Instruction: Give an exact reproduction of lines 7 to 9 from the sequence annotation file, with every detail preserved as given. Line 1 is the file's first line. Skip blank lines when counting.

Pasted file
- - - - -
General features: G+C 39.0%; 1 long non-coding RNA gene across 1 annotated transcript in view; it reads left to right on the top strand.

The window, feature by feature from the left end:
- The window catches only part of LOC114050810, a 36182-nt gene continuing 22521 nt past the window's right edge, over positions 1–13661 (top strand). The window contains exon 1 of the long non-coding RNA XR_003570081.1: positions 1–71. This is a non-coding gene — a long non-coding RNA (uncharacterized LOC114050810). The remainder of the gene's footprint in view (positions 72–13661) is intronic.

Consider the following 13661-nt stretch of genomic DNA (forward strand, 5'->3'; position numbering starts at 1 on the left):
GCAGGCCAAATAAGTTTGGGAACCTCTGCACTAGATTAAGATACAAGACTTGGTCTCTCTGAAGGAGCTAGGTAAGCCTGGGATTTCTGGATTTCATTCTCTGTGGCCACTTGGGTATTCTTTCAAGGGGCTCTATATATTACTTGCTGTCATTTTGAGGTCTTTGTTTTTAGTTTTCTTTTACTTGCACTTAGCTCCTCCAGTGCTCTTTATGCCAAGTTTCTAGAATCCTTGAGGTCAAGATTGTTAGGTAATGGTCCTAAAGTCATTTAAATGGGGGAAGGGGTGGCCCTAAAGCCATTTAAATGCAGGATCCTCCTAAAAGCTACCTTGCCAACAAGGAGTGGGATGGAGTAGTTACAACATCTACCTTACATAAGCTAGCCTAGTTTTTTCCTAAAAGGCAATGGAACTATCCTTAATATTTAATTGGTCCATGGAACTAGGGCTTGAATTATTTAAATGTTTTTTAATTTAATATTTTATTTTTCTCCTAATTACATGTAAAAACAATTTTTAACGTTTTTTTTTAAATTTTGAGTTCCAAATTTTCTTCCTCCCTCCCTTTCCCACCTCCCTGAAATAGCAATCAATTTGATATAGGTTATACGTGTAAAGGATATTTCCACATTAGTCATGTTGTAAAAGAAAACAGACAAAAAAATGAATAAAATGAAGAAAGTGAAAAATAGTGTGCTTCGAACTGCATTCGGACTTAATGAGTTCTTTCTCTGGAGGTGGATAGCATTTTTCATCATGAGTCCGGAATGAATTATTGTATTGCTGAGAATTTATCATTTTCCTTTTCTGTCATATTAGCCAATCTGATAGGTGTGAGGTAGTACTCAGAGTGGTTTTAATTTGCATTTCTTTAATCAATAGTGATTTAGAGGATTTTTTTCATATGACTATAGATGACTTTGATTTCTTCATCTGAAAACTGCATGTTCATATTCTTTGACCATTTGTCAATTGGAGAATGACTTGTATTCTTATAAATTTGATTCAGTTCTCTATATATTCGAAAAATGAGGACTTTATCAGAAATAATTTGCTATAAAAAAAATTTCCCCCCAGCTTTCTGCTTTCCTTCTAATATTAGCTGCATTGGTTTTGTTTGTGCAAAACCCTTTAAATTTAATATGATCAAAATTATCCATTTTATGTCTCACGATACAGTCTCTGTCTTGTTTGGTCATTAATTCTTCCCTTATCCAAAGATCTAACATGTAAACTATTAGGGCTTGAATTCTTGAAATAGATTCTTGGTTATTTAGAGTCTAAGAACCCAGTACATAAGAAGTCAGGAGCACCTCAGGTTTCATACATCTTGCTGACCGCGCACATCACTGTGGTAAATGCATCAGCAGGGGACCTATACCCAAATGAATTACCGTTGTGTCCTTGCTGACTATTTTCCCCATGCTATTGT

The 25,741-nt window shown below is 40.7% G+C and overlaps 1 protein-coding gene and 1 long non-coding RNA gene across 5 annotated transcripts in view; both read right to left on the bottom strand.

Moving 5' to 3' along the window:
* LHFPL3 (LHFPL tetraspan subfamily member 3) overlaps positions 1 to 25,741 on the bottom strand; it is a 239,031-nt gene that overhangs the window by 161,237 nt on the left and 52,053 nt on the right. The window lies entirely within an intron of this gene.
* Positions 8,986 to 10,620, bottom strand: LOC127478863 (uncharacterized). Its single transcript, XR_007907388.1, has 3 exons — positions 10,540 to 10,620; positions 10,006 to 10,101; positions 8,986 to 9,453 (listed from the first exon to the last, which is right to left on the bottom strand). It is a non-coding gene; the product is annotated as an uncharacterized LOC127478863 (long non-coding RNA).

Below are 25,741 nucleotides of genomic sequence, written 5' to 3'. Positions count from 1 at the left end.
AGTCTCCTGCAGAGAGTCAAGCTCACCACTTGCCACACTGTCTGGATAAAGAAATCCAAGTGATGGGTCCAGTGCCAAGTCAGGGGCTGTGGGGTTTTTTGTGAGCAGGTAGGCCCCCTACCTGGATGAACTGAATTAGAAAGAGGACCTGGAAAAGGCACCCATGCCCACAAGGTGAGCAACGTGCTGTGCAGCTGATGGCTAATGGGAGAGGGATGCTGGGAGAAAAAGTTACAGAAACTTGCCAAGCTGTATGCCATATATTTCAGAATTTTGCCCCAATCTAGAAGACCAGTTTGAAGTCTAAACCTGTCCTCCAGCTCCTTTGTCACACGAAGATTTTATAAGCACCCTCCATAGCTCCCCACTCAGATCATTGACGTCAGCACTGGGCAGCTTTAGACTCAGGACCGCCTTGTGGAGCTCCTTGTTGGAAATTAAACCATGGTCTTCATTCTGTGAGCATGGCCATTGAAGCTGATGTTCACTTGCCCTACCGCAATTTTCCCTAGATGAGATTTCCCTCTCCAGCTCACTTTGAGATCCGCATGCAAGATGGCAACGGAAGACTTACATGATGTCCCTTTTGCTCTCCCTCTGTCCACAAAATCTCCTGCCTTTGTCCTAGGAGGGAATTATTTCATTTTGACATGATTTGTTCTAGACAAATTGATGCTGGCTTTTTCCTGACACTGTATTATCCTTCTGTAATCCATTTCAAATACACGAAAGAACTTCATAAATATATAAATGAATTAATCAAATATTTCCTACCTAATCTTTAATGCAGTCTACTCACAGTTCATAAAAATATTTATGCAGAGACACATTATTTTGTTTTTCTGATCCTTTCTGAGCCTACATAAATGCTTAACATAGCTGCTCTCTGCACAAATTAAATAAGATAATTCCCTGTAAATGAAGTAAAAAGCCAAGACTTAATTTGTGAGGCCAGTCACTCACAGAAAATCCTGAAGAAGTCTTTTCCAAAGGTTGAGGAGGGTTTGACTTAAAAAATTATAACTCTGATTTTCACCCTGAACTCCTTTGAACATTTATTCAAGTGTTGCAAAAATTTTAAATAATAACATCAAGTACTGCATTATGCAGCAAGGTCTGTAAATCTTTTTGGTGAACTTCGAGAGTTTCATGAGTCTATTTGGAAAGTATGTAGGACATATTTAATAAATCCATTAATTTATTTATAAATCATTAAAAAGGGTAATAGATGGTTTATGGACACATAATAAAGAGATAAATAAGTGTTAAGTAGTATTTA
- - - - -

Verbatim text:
Moving 5' to 3' along the window:
* LHFPL3 (LHFPL tetraspan subfamily member 3) overlaps positions 1 to 25,741 on the bottom strand; it is a 239,031-nt gene that overhangs the window by 161,237 nt on the left and 52,053 nt on the right. The window lies entirely within an intron of this gene.
* Positions 8,986 to 10,620, bottom strand: LOC127478863 (uncharacterized). Its single transcript, XR_007907388.1, has 3 exons — positions 10,540 to 10,620; positions 10,006 to 10,101; positions 8,986 to 9,453 (listed from the first exon to the last, which is right to left on the bottom strand). It is a non-coding gene; the product is annotated as an uncharacterized LOC127478863 (long non-coding RNA).